Recent Glasgow School of Art graduate Emma Tracey reviews this year’s degree show for Central Station. Working in film and photography, Emma offers her insider impressions of her fellow graduates’ work.
It’s that time of year again, summer has sprung and the art & design students of Glasgow have collated the sum of 4 years experience into one eclectic whirlwind of a show. The Glasgow School of Art Degree Show began on 13 June and continues until 20 June, featuring work from graduating students across the schools of Design, Fine Art and Architecture.
Due to the fire which devastated the Mackintosh building this time last year the Fine Art show is taking place in the Tontine Building in the Merchant City while the Design show is running in the newly built Reid Building in Garnethill. Despite the physical distance separating the two shows, the work exhibited across the two venues maintains the strongly unique spirit that ties The Glasgow School of Art students together.
Entering the Tontine Building I was excited to see how the Fine Art students had adapted to their new space and curious to find out how it affected the work they produced. The first piece that caught my eye was Jess Kelly’s beautiful installation ‘Translucent.’ The work effectively acts as a walk-in kaleidoscope with seamlessly moving images projected behind a screen within the structure. The viewer becomes immersed within the installation and becomes part of the artwork itself.
From sculpture I moved through to the painting rooms, this is where I found Anna Thomson’s work. Her large-scale paintings display serious skill with a deep understanding of texture and subtlety of palette, a perfect combination of bold and understated.
After leaving the bright white of the painting room, I ventured into the darkness of a windowless alcove where I bunkered down on a huge beanbag, intrigued by a voice that echoed around the small room. When the visuals began, I knew this was a piece worth getting comfortable for.
The short film by Jack Boutwood explores collective memory through an intimate and engaging series of pondering thoughts and observations on modern existence. This skilfully written narrative is refreshing in its honesty and simplicity, nostalgically reminding the viewer of the beauty in the common everyday.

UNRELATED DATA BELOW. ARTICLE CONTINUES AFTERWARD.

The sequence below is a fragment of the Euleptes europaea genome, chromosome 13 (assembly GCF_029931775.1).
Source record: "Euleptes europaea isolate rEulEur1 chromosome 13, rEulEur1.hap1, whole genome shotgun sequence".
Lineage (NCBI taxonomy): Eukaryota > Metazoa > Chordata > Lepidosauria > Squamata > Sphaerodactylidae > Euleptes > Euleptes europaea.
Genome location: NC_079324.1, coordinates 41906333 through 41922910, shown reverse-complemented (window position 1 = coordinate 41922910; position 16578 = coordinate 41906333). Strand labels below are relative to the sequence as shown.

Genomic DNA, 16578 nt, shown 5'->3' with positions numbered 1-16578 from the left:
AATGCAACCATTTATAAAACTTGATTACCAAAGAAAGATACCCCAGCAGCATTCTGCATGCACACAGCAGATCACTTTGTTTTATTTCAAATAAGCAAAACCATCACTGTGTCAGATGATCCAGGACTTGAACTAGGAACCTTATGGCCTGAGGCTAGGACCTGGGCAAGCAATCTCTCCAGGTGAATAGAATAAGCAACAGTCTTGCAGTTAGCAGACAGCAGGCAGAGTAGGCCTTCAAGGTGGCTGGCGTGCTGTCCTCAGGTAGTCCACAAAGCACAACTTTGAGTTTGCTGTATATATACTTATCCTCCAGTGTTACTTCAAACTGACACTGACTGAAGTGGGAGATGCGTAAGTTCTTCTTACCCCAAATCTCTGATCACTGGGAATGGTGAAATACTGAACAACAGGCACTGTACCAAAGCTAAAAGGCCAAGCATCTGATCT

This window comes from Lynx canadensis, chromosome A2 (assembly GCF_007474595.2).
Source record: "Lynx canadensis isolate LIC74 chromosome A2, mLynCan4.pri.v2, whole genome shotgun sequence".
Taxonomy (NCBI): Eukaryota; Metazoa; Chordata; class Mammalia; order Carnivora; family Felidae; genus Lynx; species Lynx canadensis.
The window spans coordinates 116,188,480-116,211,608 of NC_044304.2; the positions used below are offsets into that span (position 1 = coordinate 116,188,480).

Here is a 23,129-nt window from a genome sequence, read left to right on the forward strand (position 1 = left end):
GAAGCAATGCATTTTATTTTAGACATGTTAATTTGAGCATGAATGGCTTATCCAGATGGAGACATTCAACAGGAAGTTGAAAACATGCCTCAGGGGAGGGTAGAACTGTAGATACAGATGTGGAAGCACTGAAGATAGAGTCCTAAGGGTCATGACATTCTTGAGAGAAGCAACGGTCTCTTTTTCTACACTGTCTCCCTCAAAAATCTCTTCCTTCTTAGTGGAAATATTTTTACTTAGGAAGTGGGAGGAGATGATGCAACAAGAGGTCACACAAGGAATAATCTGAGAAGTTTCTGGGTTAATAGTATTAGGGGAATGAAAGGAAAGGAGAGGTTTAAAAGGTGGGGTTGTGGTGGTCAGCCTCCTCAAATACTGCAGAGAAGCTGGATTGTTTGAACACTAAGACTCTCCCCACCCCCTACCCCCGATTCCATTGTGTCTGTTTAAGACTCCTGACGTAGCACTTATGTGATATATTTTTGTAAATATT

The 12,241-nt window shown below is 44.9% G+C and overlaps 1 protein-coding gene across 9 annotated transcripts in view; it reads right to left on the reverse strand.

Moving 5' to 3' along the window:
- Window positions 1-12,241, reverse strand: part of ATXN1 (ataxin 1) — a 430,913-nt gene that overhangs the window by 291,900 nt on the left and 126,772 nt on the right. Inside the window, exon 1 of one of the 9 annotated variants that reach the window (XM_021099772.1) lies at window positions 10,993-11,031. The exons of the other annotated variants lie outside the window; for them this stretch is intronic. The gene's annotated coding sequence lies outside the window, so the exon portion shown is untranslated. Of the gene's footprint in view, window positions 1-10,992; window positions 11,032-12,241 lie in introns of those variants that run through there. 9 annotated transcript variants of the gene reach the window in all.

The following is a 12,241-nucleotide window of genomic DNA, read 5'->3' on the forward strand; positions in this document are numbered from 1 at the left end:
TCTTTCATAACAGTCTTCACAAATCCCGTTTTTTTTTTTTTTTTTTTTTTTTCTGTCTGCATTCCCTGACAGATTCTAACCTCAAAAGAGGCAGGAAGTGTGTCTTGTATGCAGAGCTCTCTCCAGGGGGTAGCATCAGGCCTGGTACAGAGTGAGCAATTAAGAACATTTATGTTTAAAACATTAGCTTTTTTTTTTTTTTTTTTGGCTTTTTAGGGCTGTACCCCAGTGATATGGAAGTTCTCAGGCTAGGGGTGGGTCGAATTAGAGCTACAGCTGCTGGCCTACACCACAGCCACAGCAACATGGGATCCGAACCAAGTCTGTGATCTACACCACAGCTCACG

It was time to move on, although I could have stayed much longer revelling in the wonders of the fine art studios, I knew there was so much more to see. Entering the Reid building you cannot help but be overwhelmed by the sheer scale of the place; it is without doubt a fantastic building to exhibit within. As I enter the Communication Design Department I was struck by the vast array of varying styles of work, ranging from fine art style large-scale installations to cutting edge graphic design.
It was the work of Romany Rowell that first caught my attention, in this thought-provoking and frankly very clever piece of work, Romany investigates the way in which time is measured – in numbers – alters our perception of time. The aim of this project is to challenge the viewer’s perception of time by use of colour, light and movement.
At the other end of the Communication Design spectrum is the highly appealing and humorous work of Hannah Jane Nixon, her brightly coloured screen prints display a bravery and uniqueness all of her own. Obviously inspired by popular culture, Hannah has also made a comic book based on the childhood of tennis superstar Roger Federer.
Another Illustration graduate who stood out for me was Sam Russell Walker.
‘Bygone Magic Stone’ is a double sided poster book born out of the idea that each generation looks to their predecessors for inspiration, imparting their own interpretations, creating a kind of Chinese whispers through time.
From the Photography department of Communication Design I spy the work of Calum Douglas. Calum produced a series of powerful images as a response to the unseen and misunderstood aspects of war. The series shows a body of simplified and re-appropriated images that represent key events throughout the Middle Eastern conflict over the past three decades. The way in which the images are presented invites the viewer to question what they see.
Leaving the Communication Design department my head is spinning with all that I have witnessed but I am eager to see more as I venture into the fashion and textiles exhibit space. In this room I feel like a kid in a candy shop, the colours and textures of the work screaming out to be held, stroked and worn. Hardly knowing were to begin I am drawn, as if by a tractor beam to the explosion of pattern on display by fashion designer Luis Miguel Sanchez Garzas; nothing about this work is mundane, everything about it makes me happy.
There is a passion for abstract forms and playful use of scale alongside a surreal use of found objects, all of which speaks of a great humour that warmly invites the viewer to rethink both traditional forms and functionality within fashion.
I was also very impressed by the work of Elinor McCue, who, like myself is a great fan of fringes. Elinor uses a mixture of hand cut leather, laser cut mdf and acrylic to create her wonderful fringed panels.
All in all this year’s Glasgow School of Art Degree Show has been a great success with too much quality work to go through in one review, I have not even mentioned the work of Product Design or Architecture but I strongly advise taking a look at the intriguing designs of Cheng Zhai Wei and the exciting concept piece ‘Tent in the Tenement’ by Michael MacFarlane.
If you want to see more, the show will be running until 20 June from 10am-5pm daily. Information on artist and designers who are participating in the show can be found here.
See Emma’s work online here.
For more events, see our Weekly Bulletin here.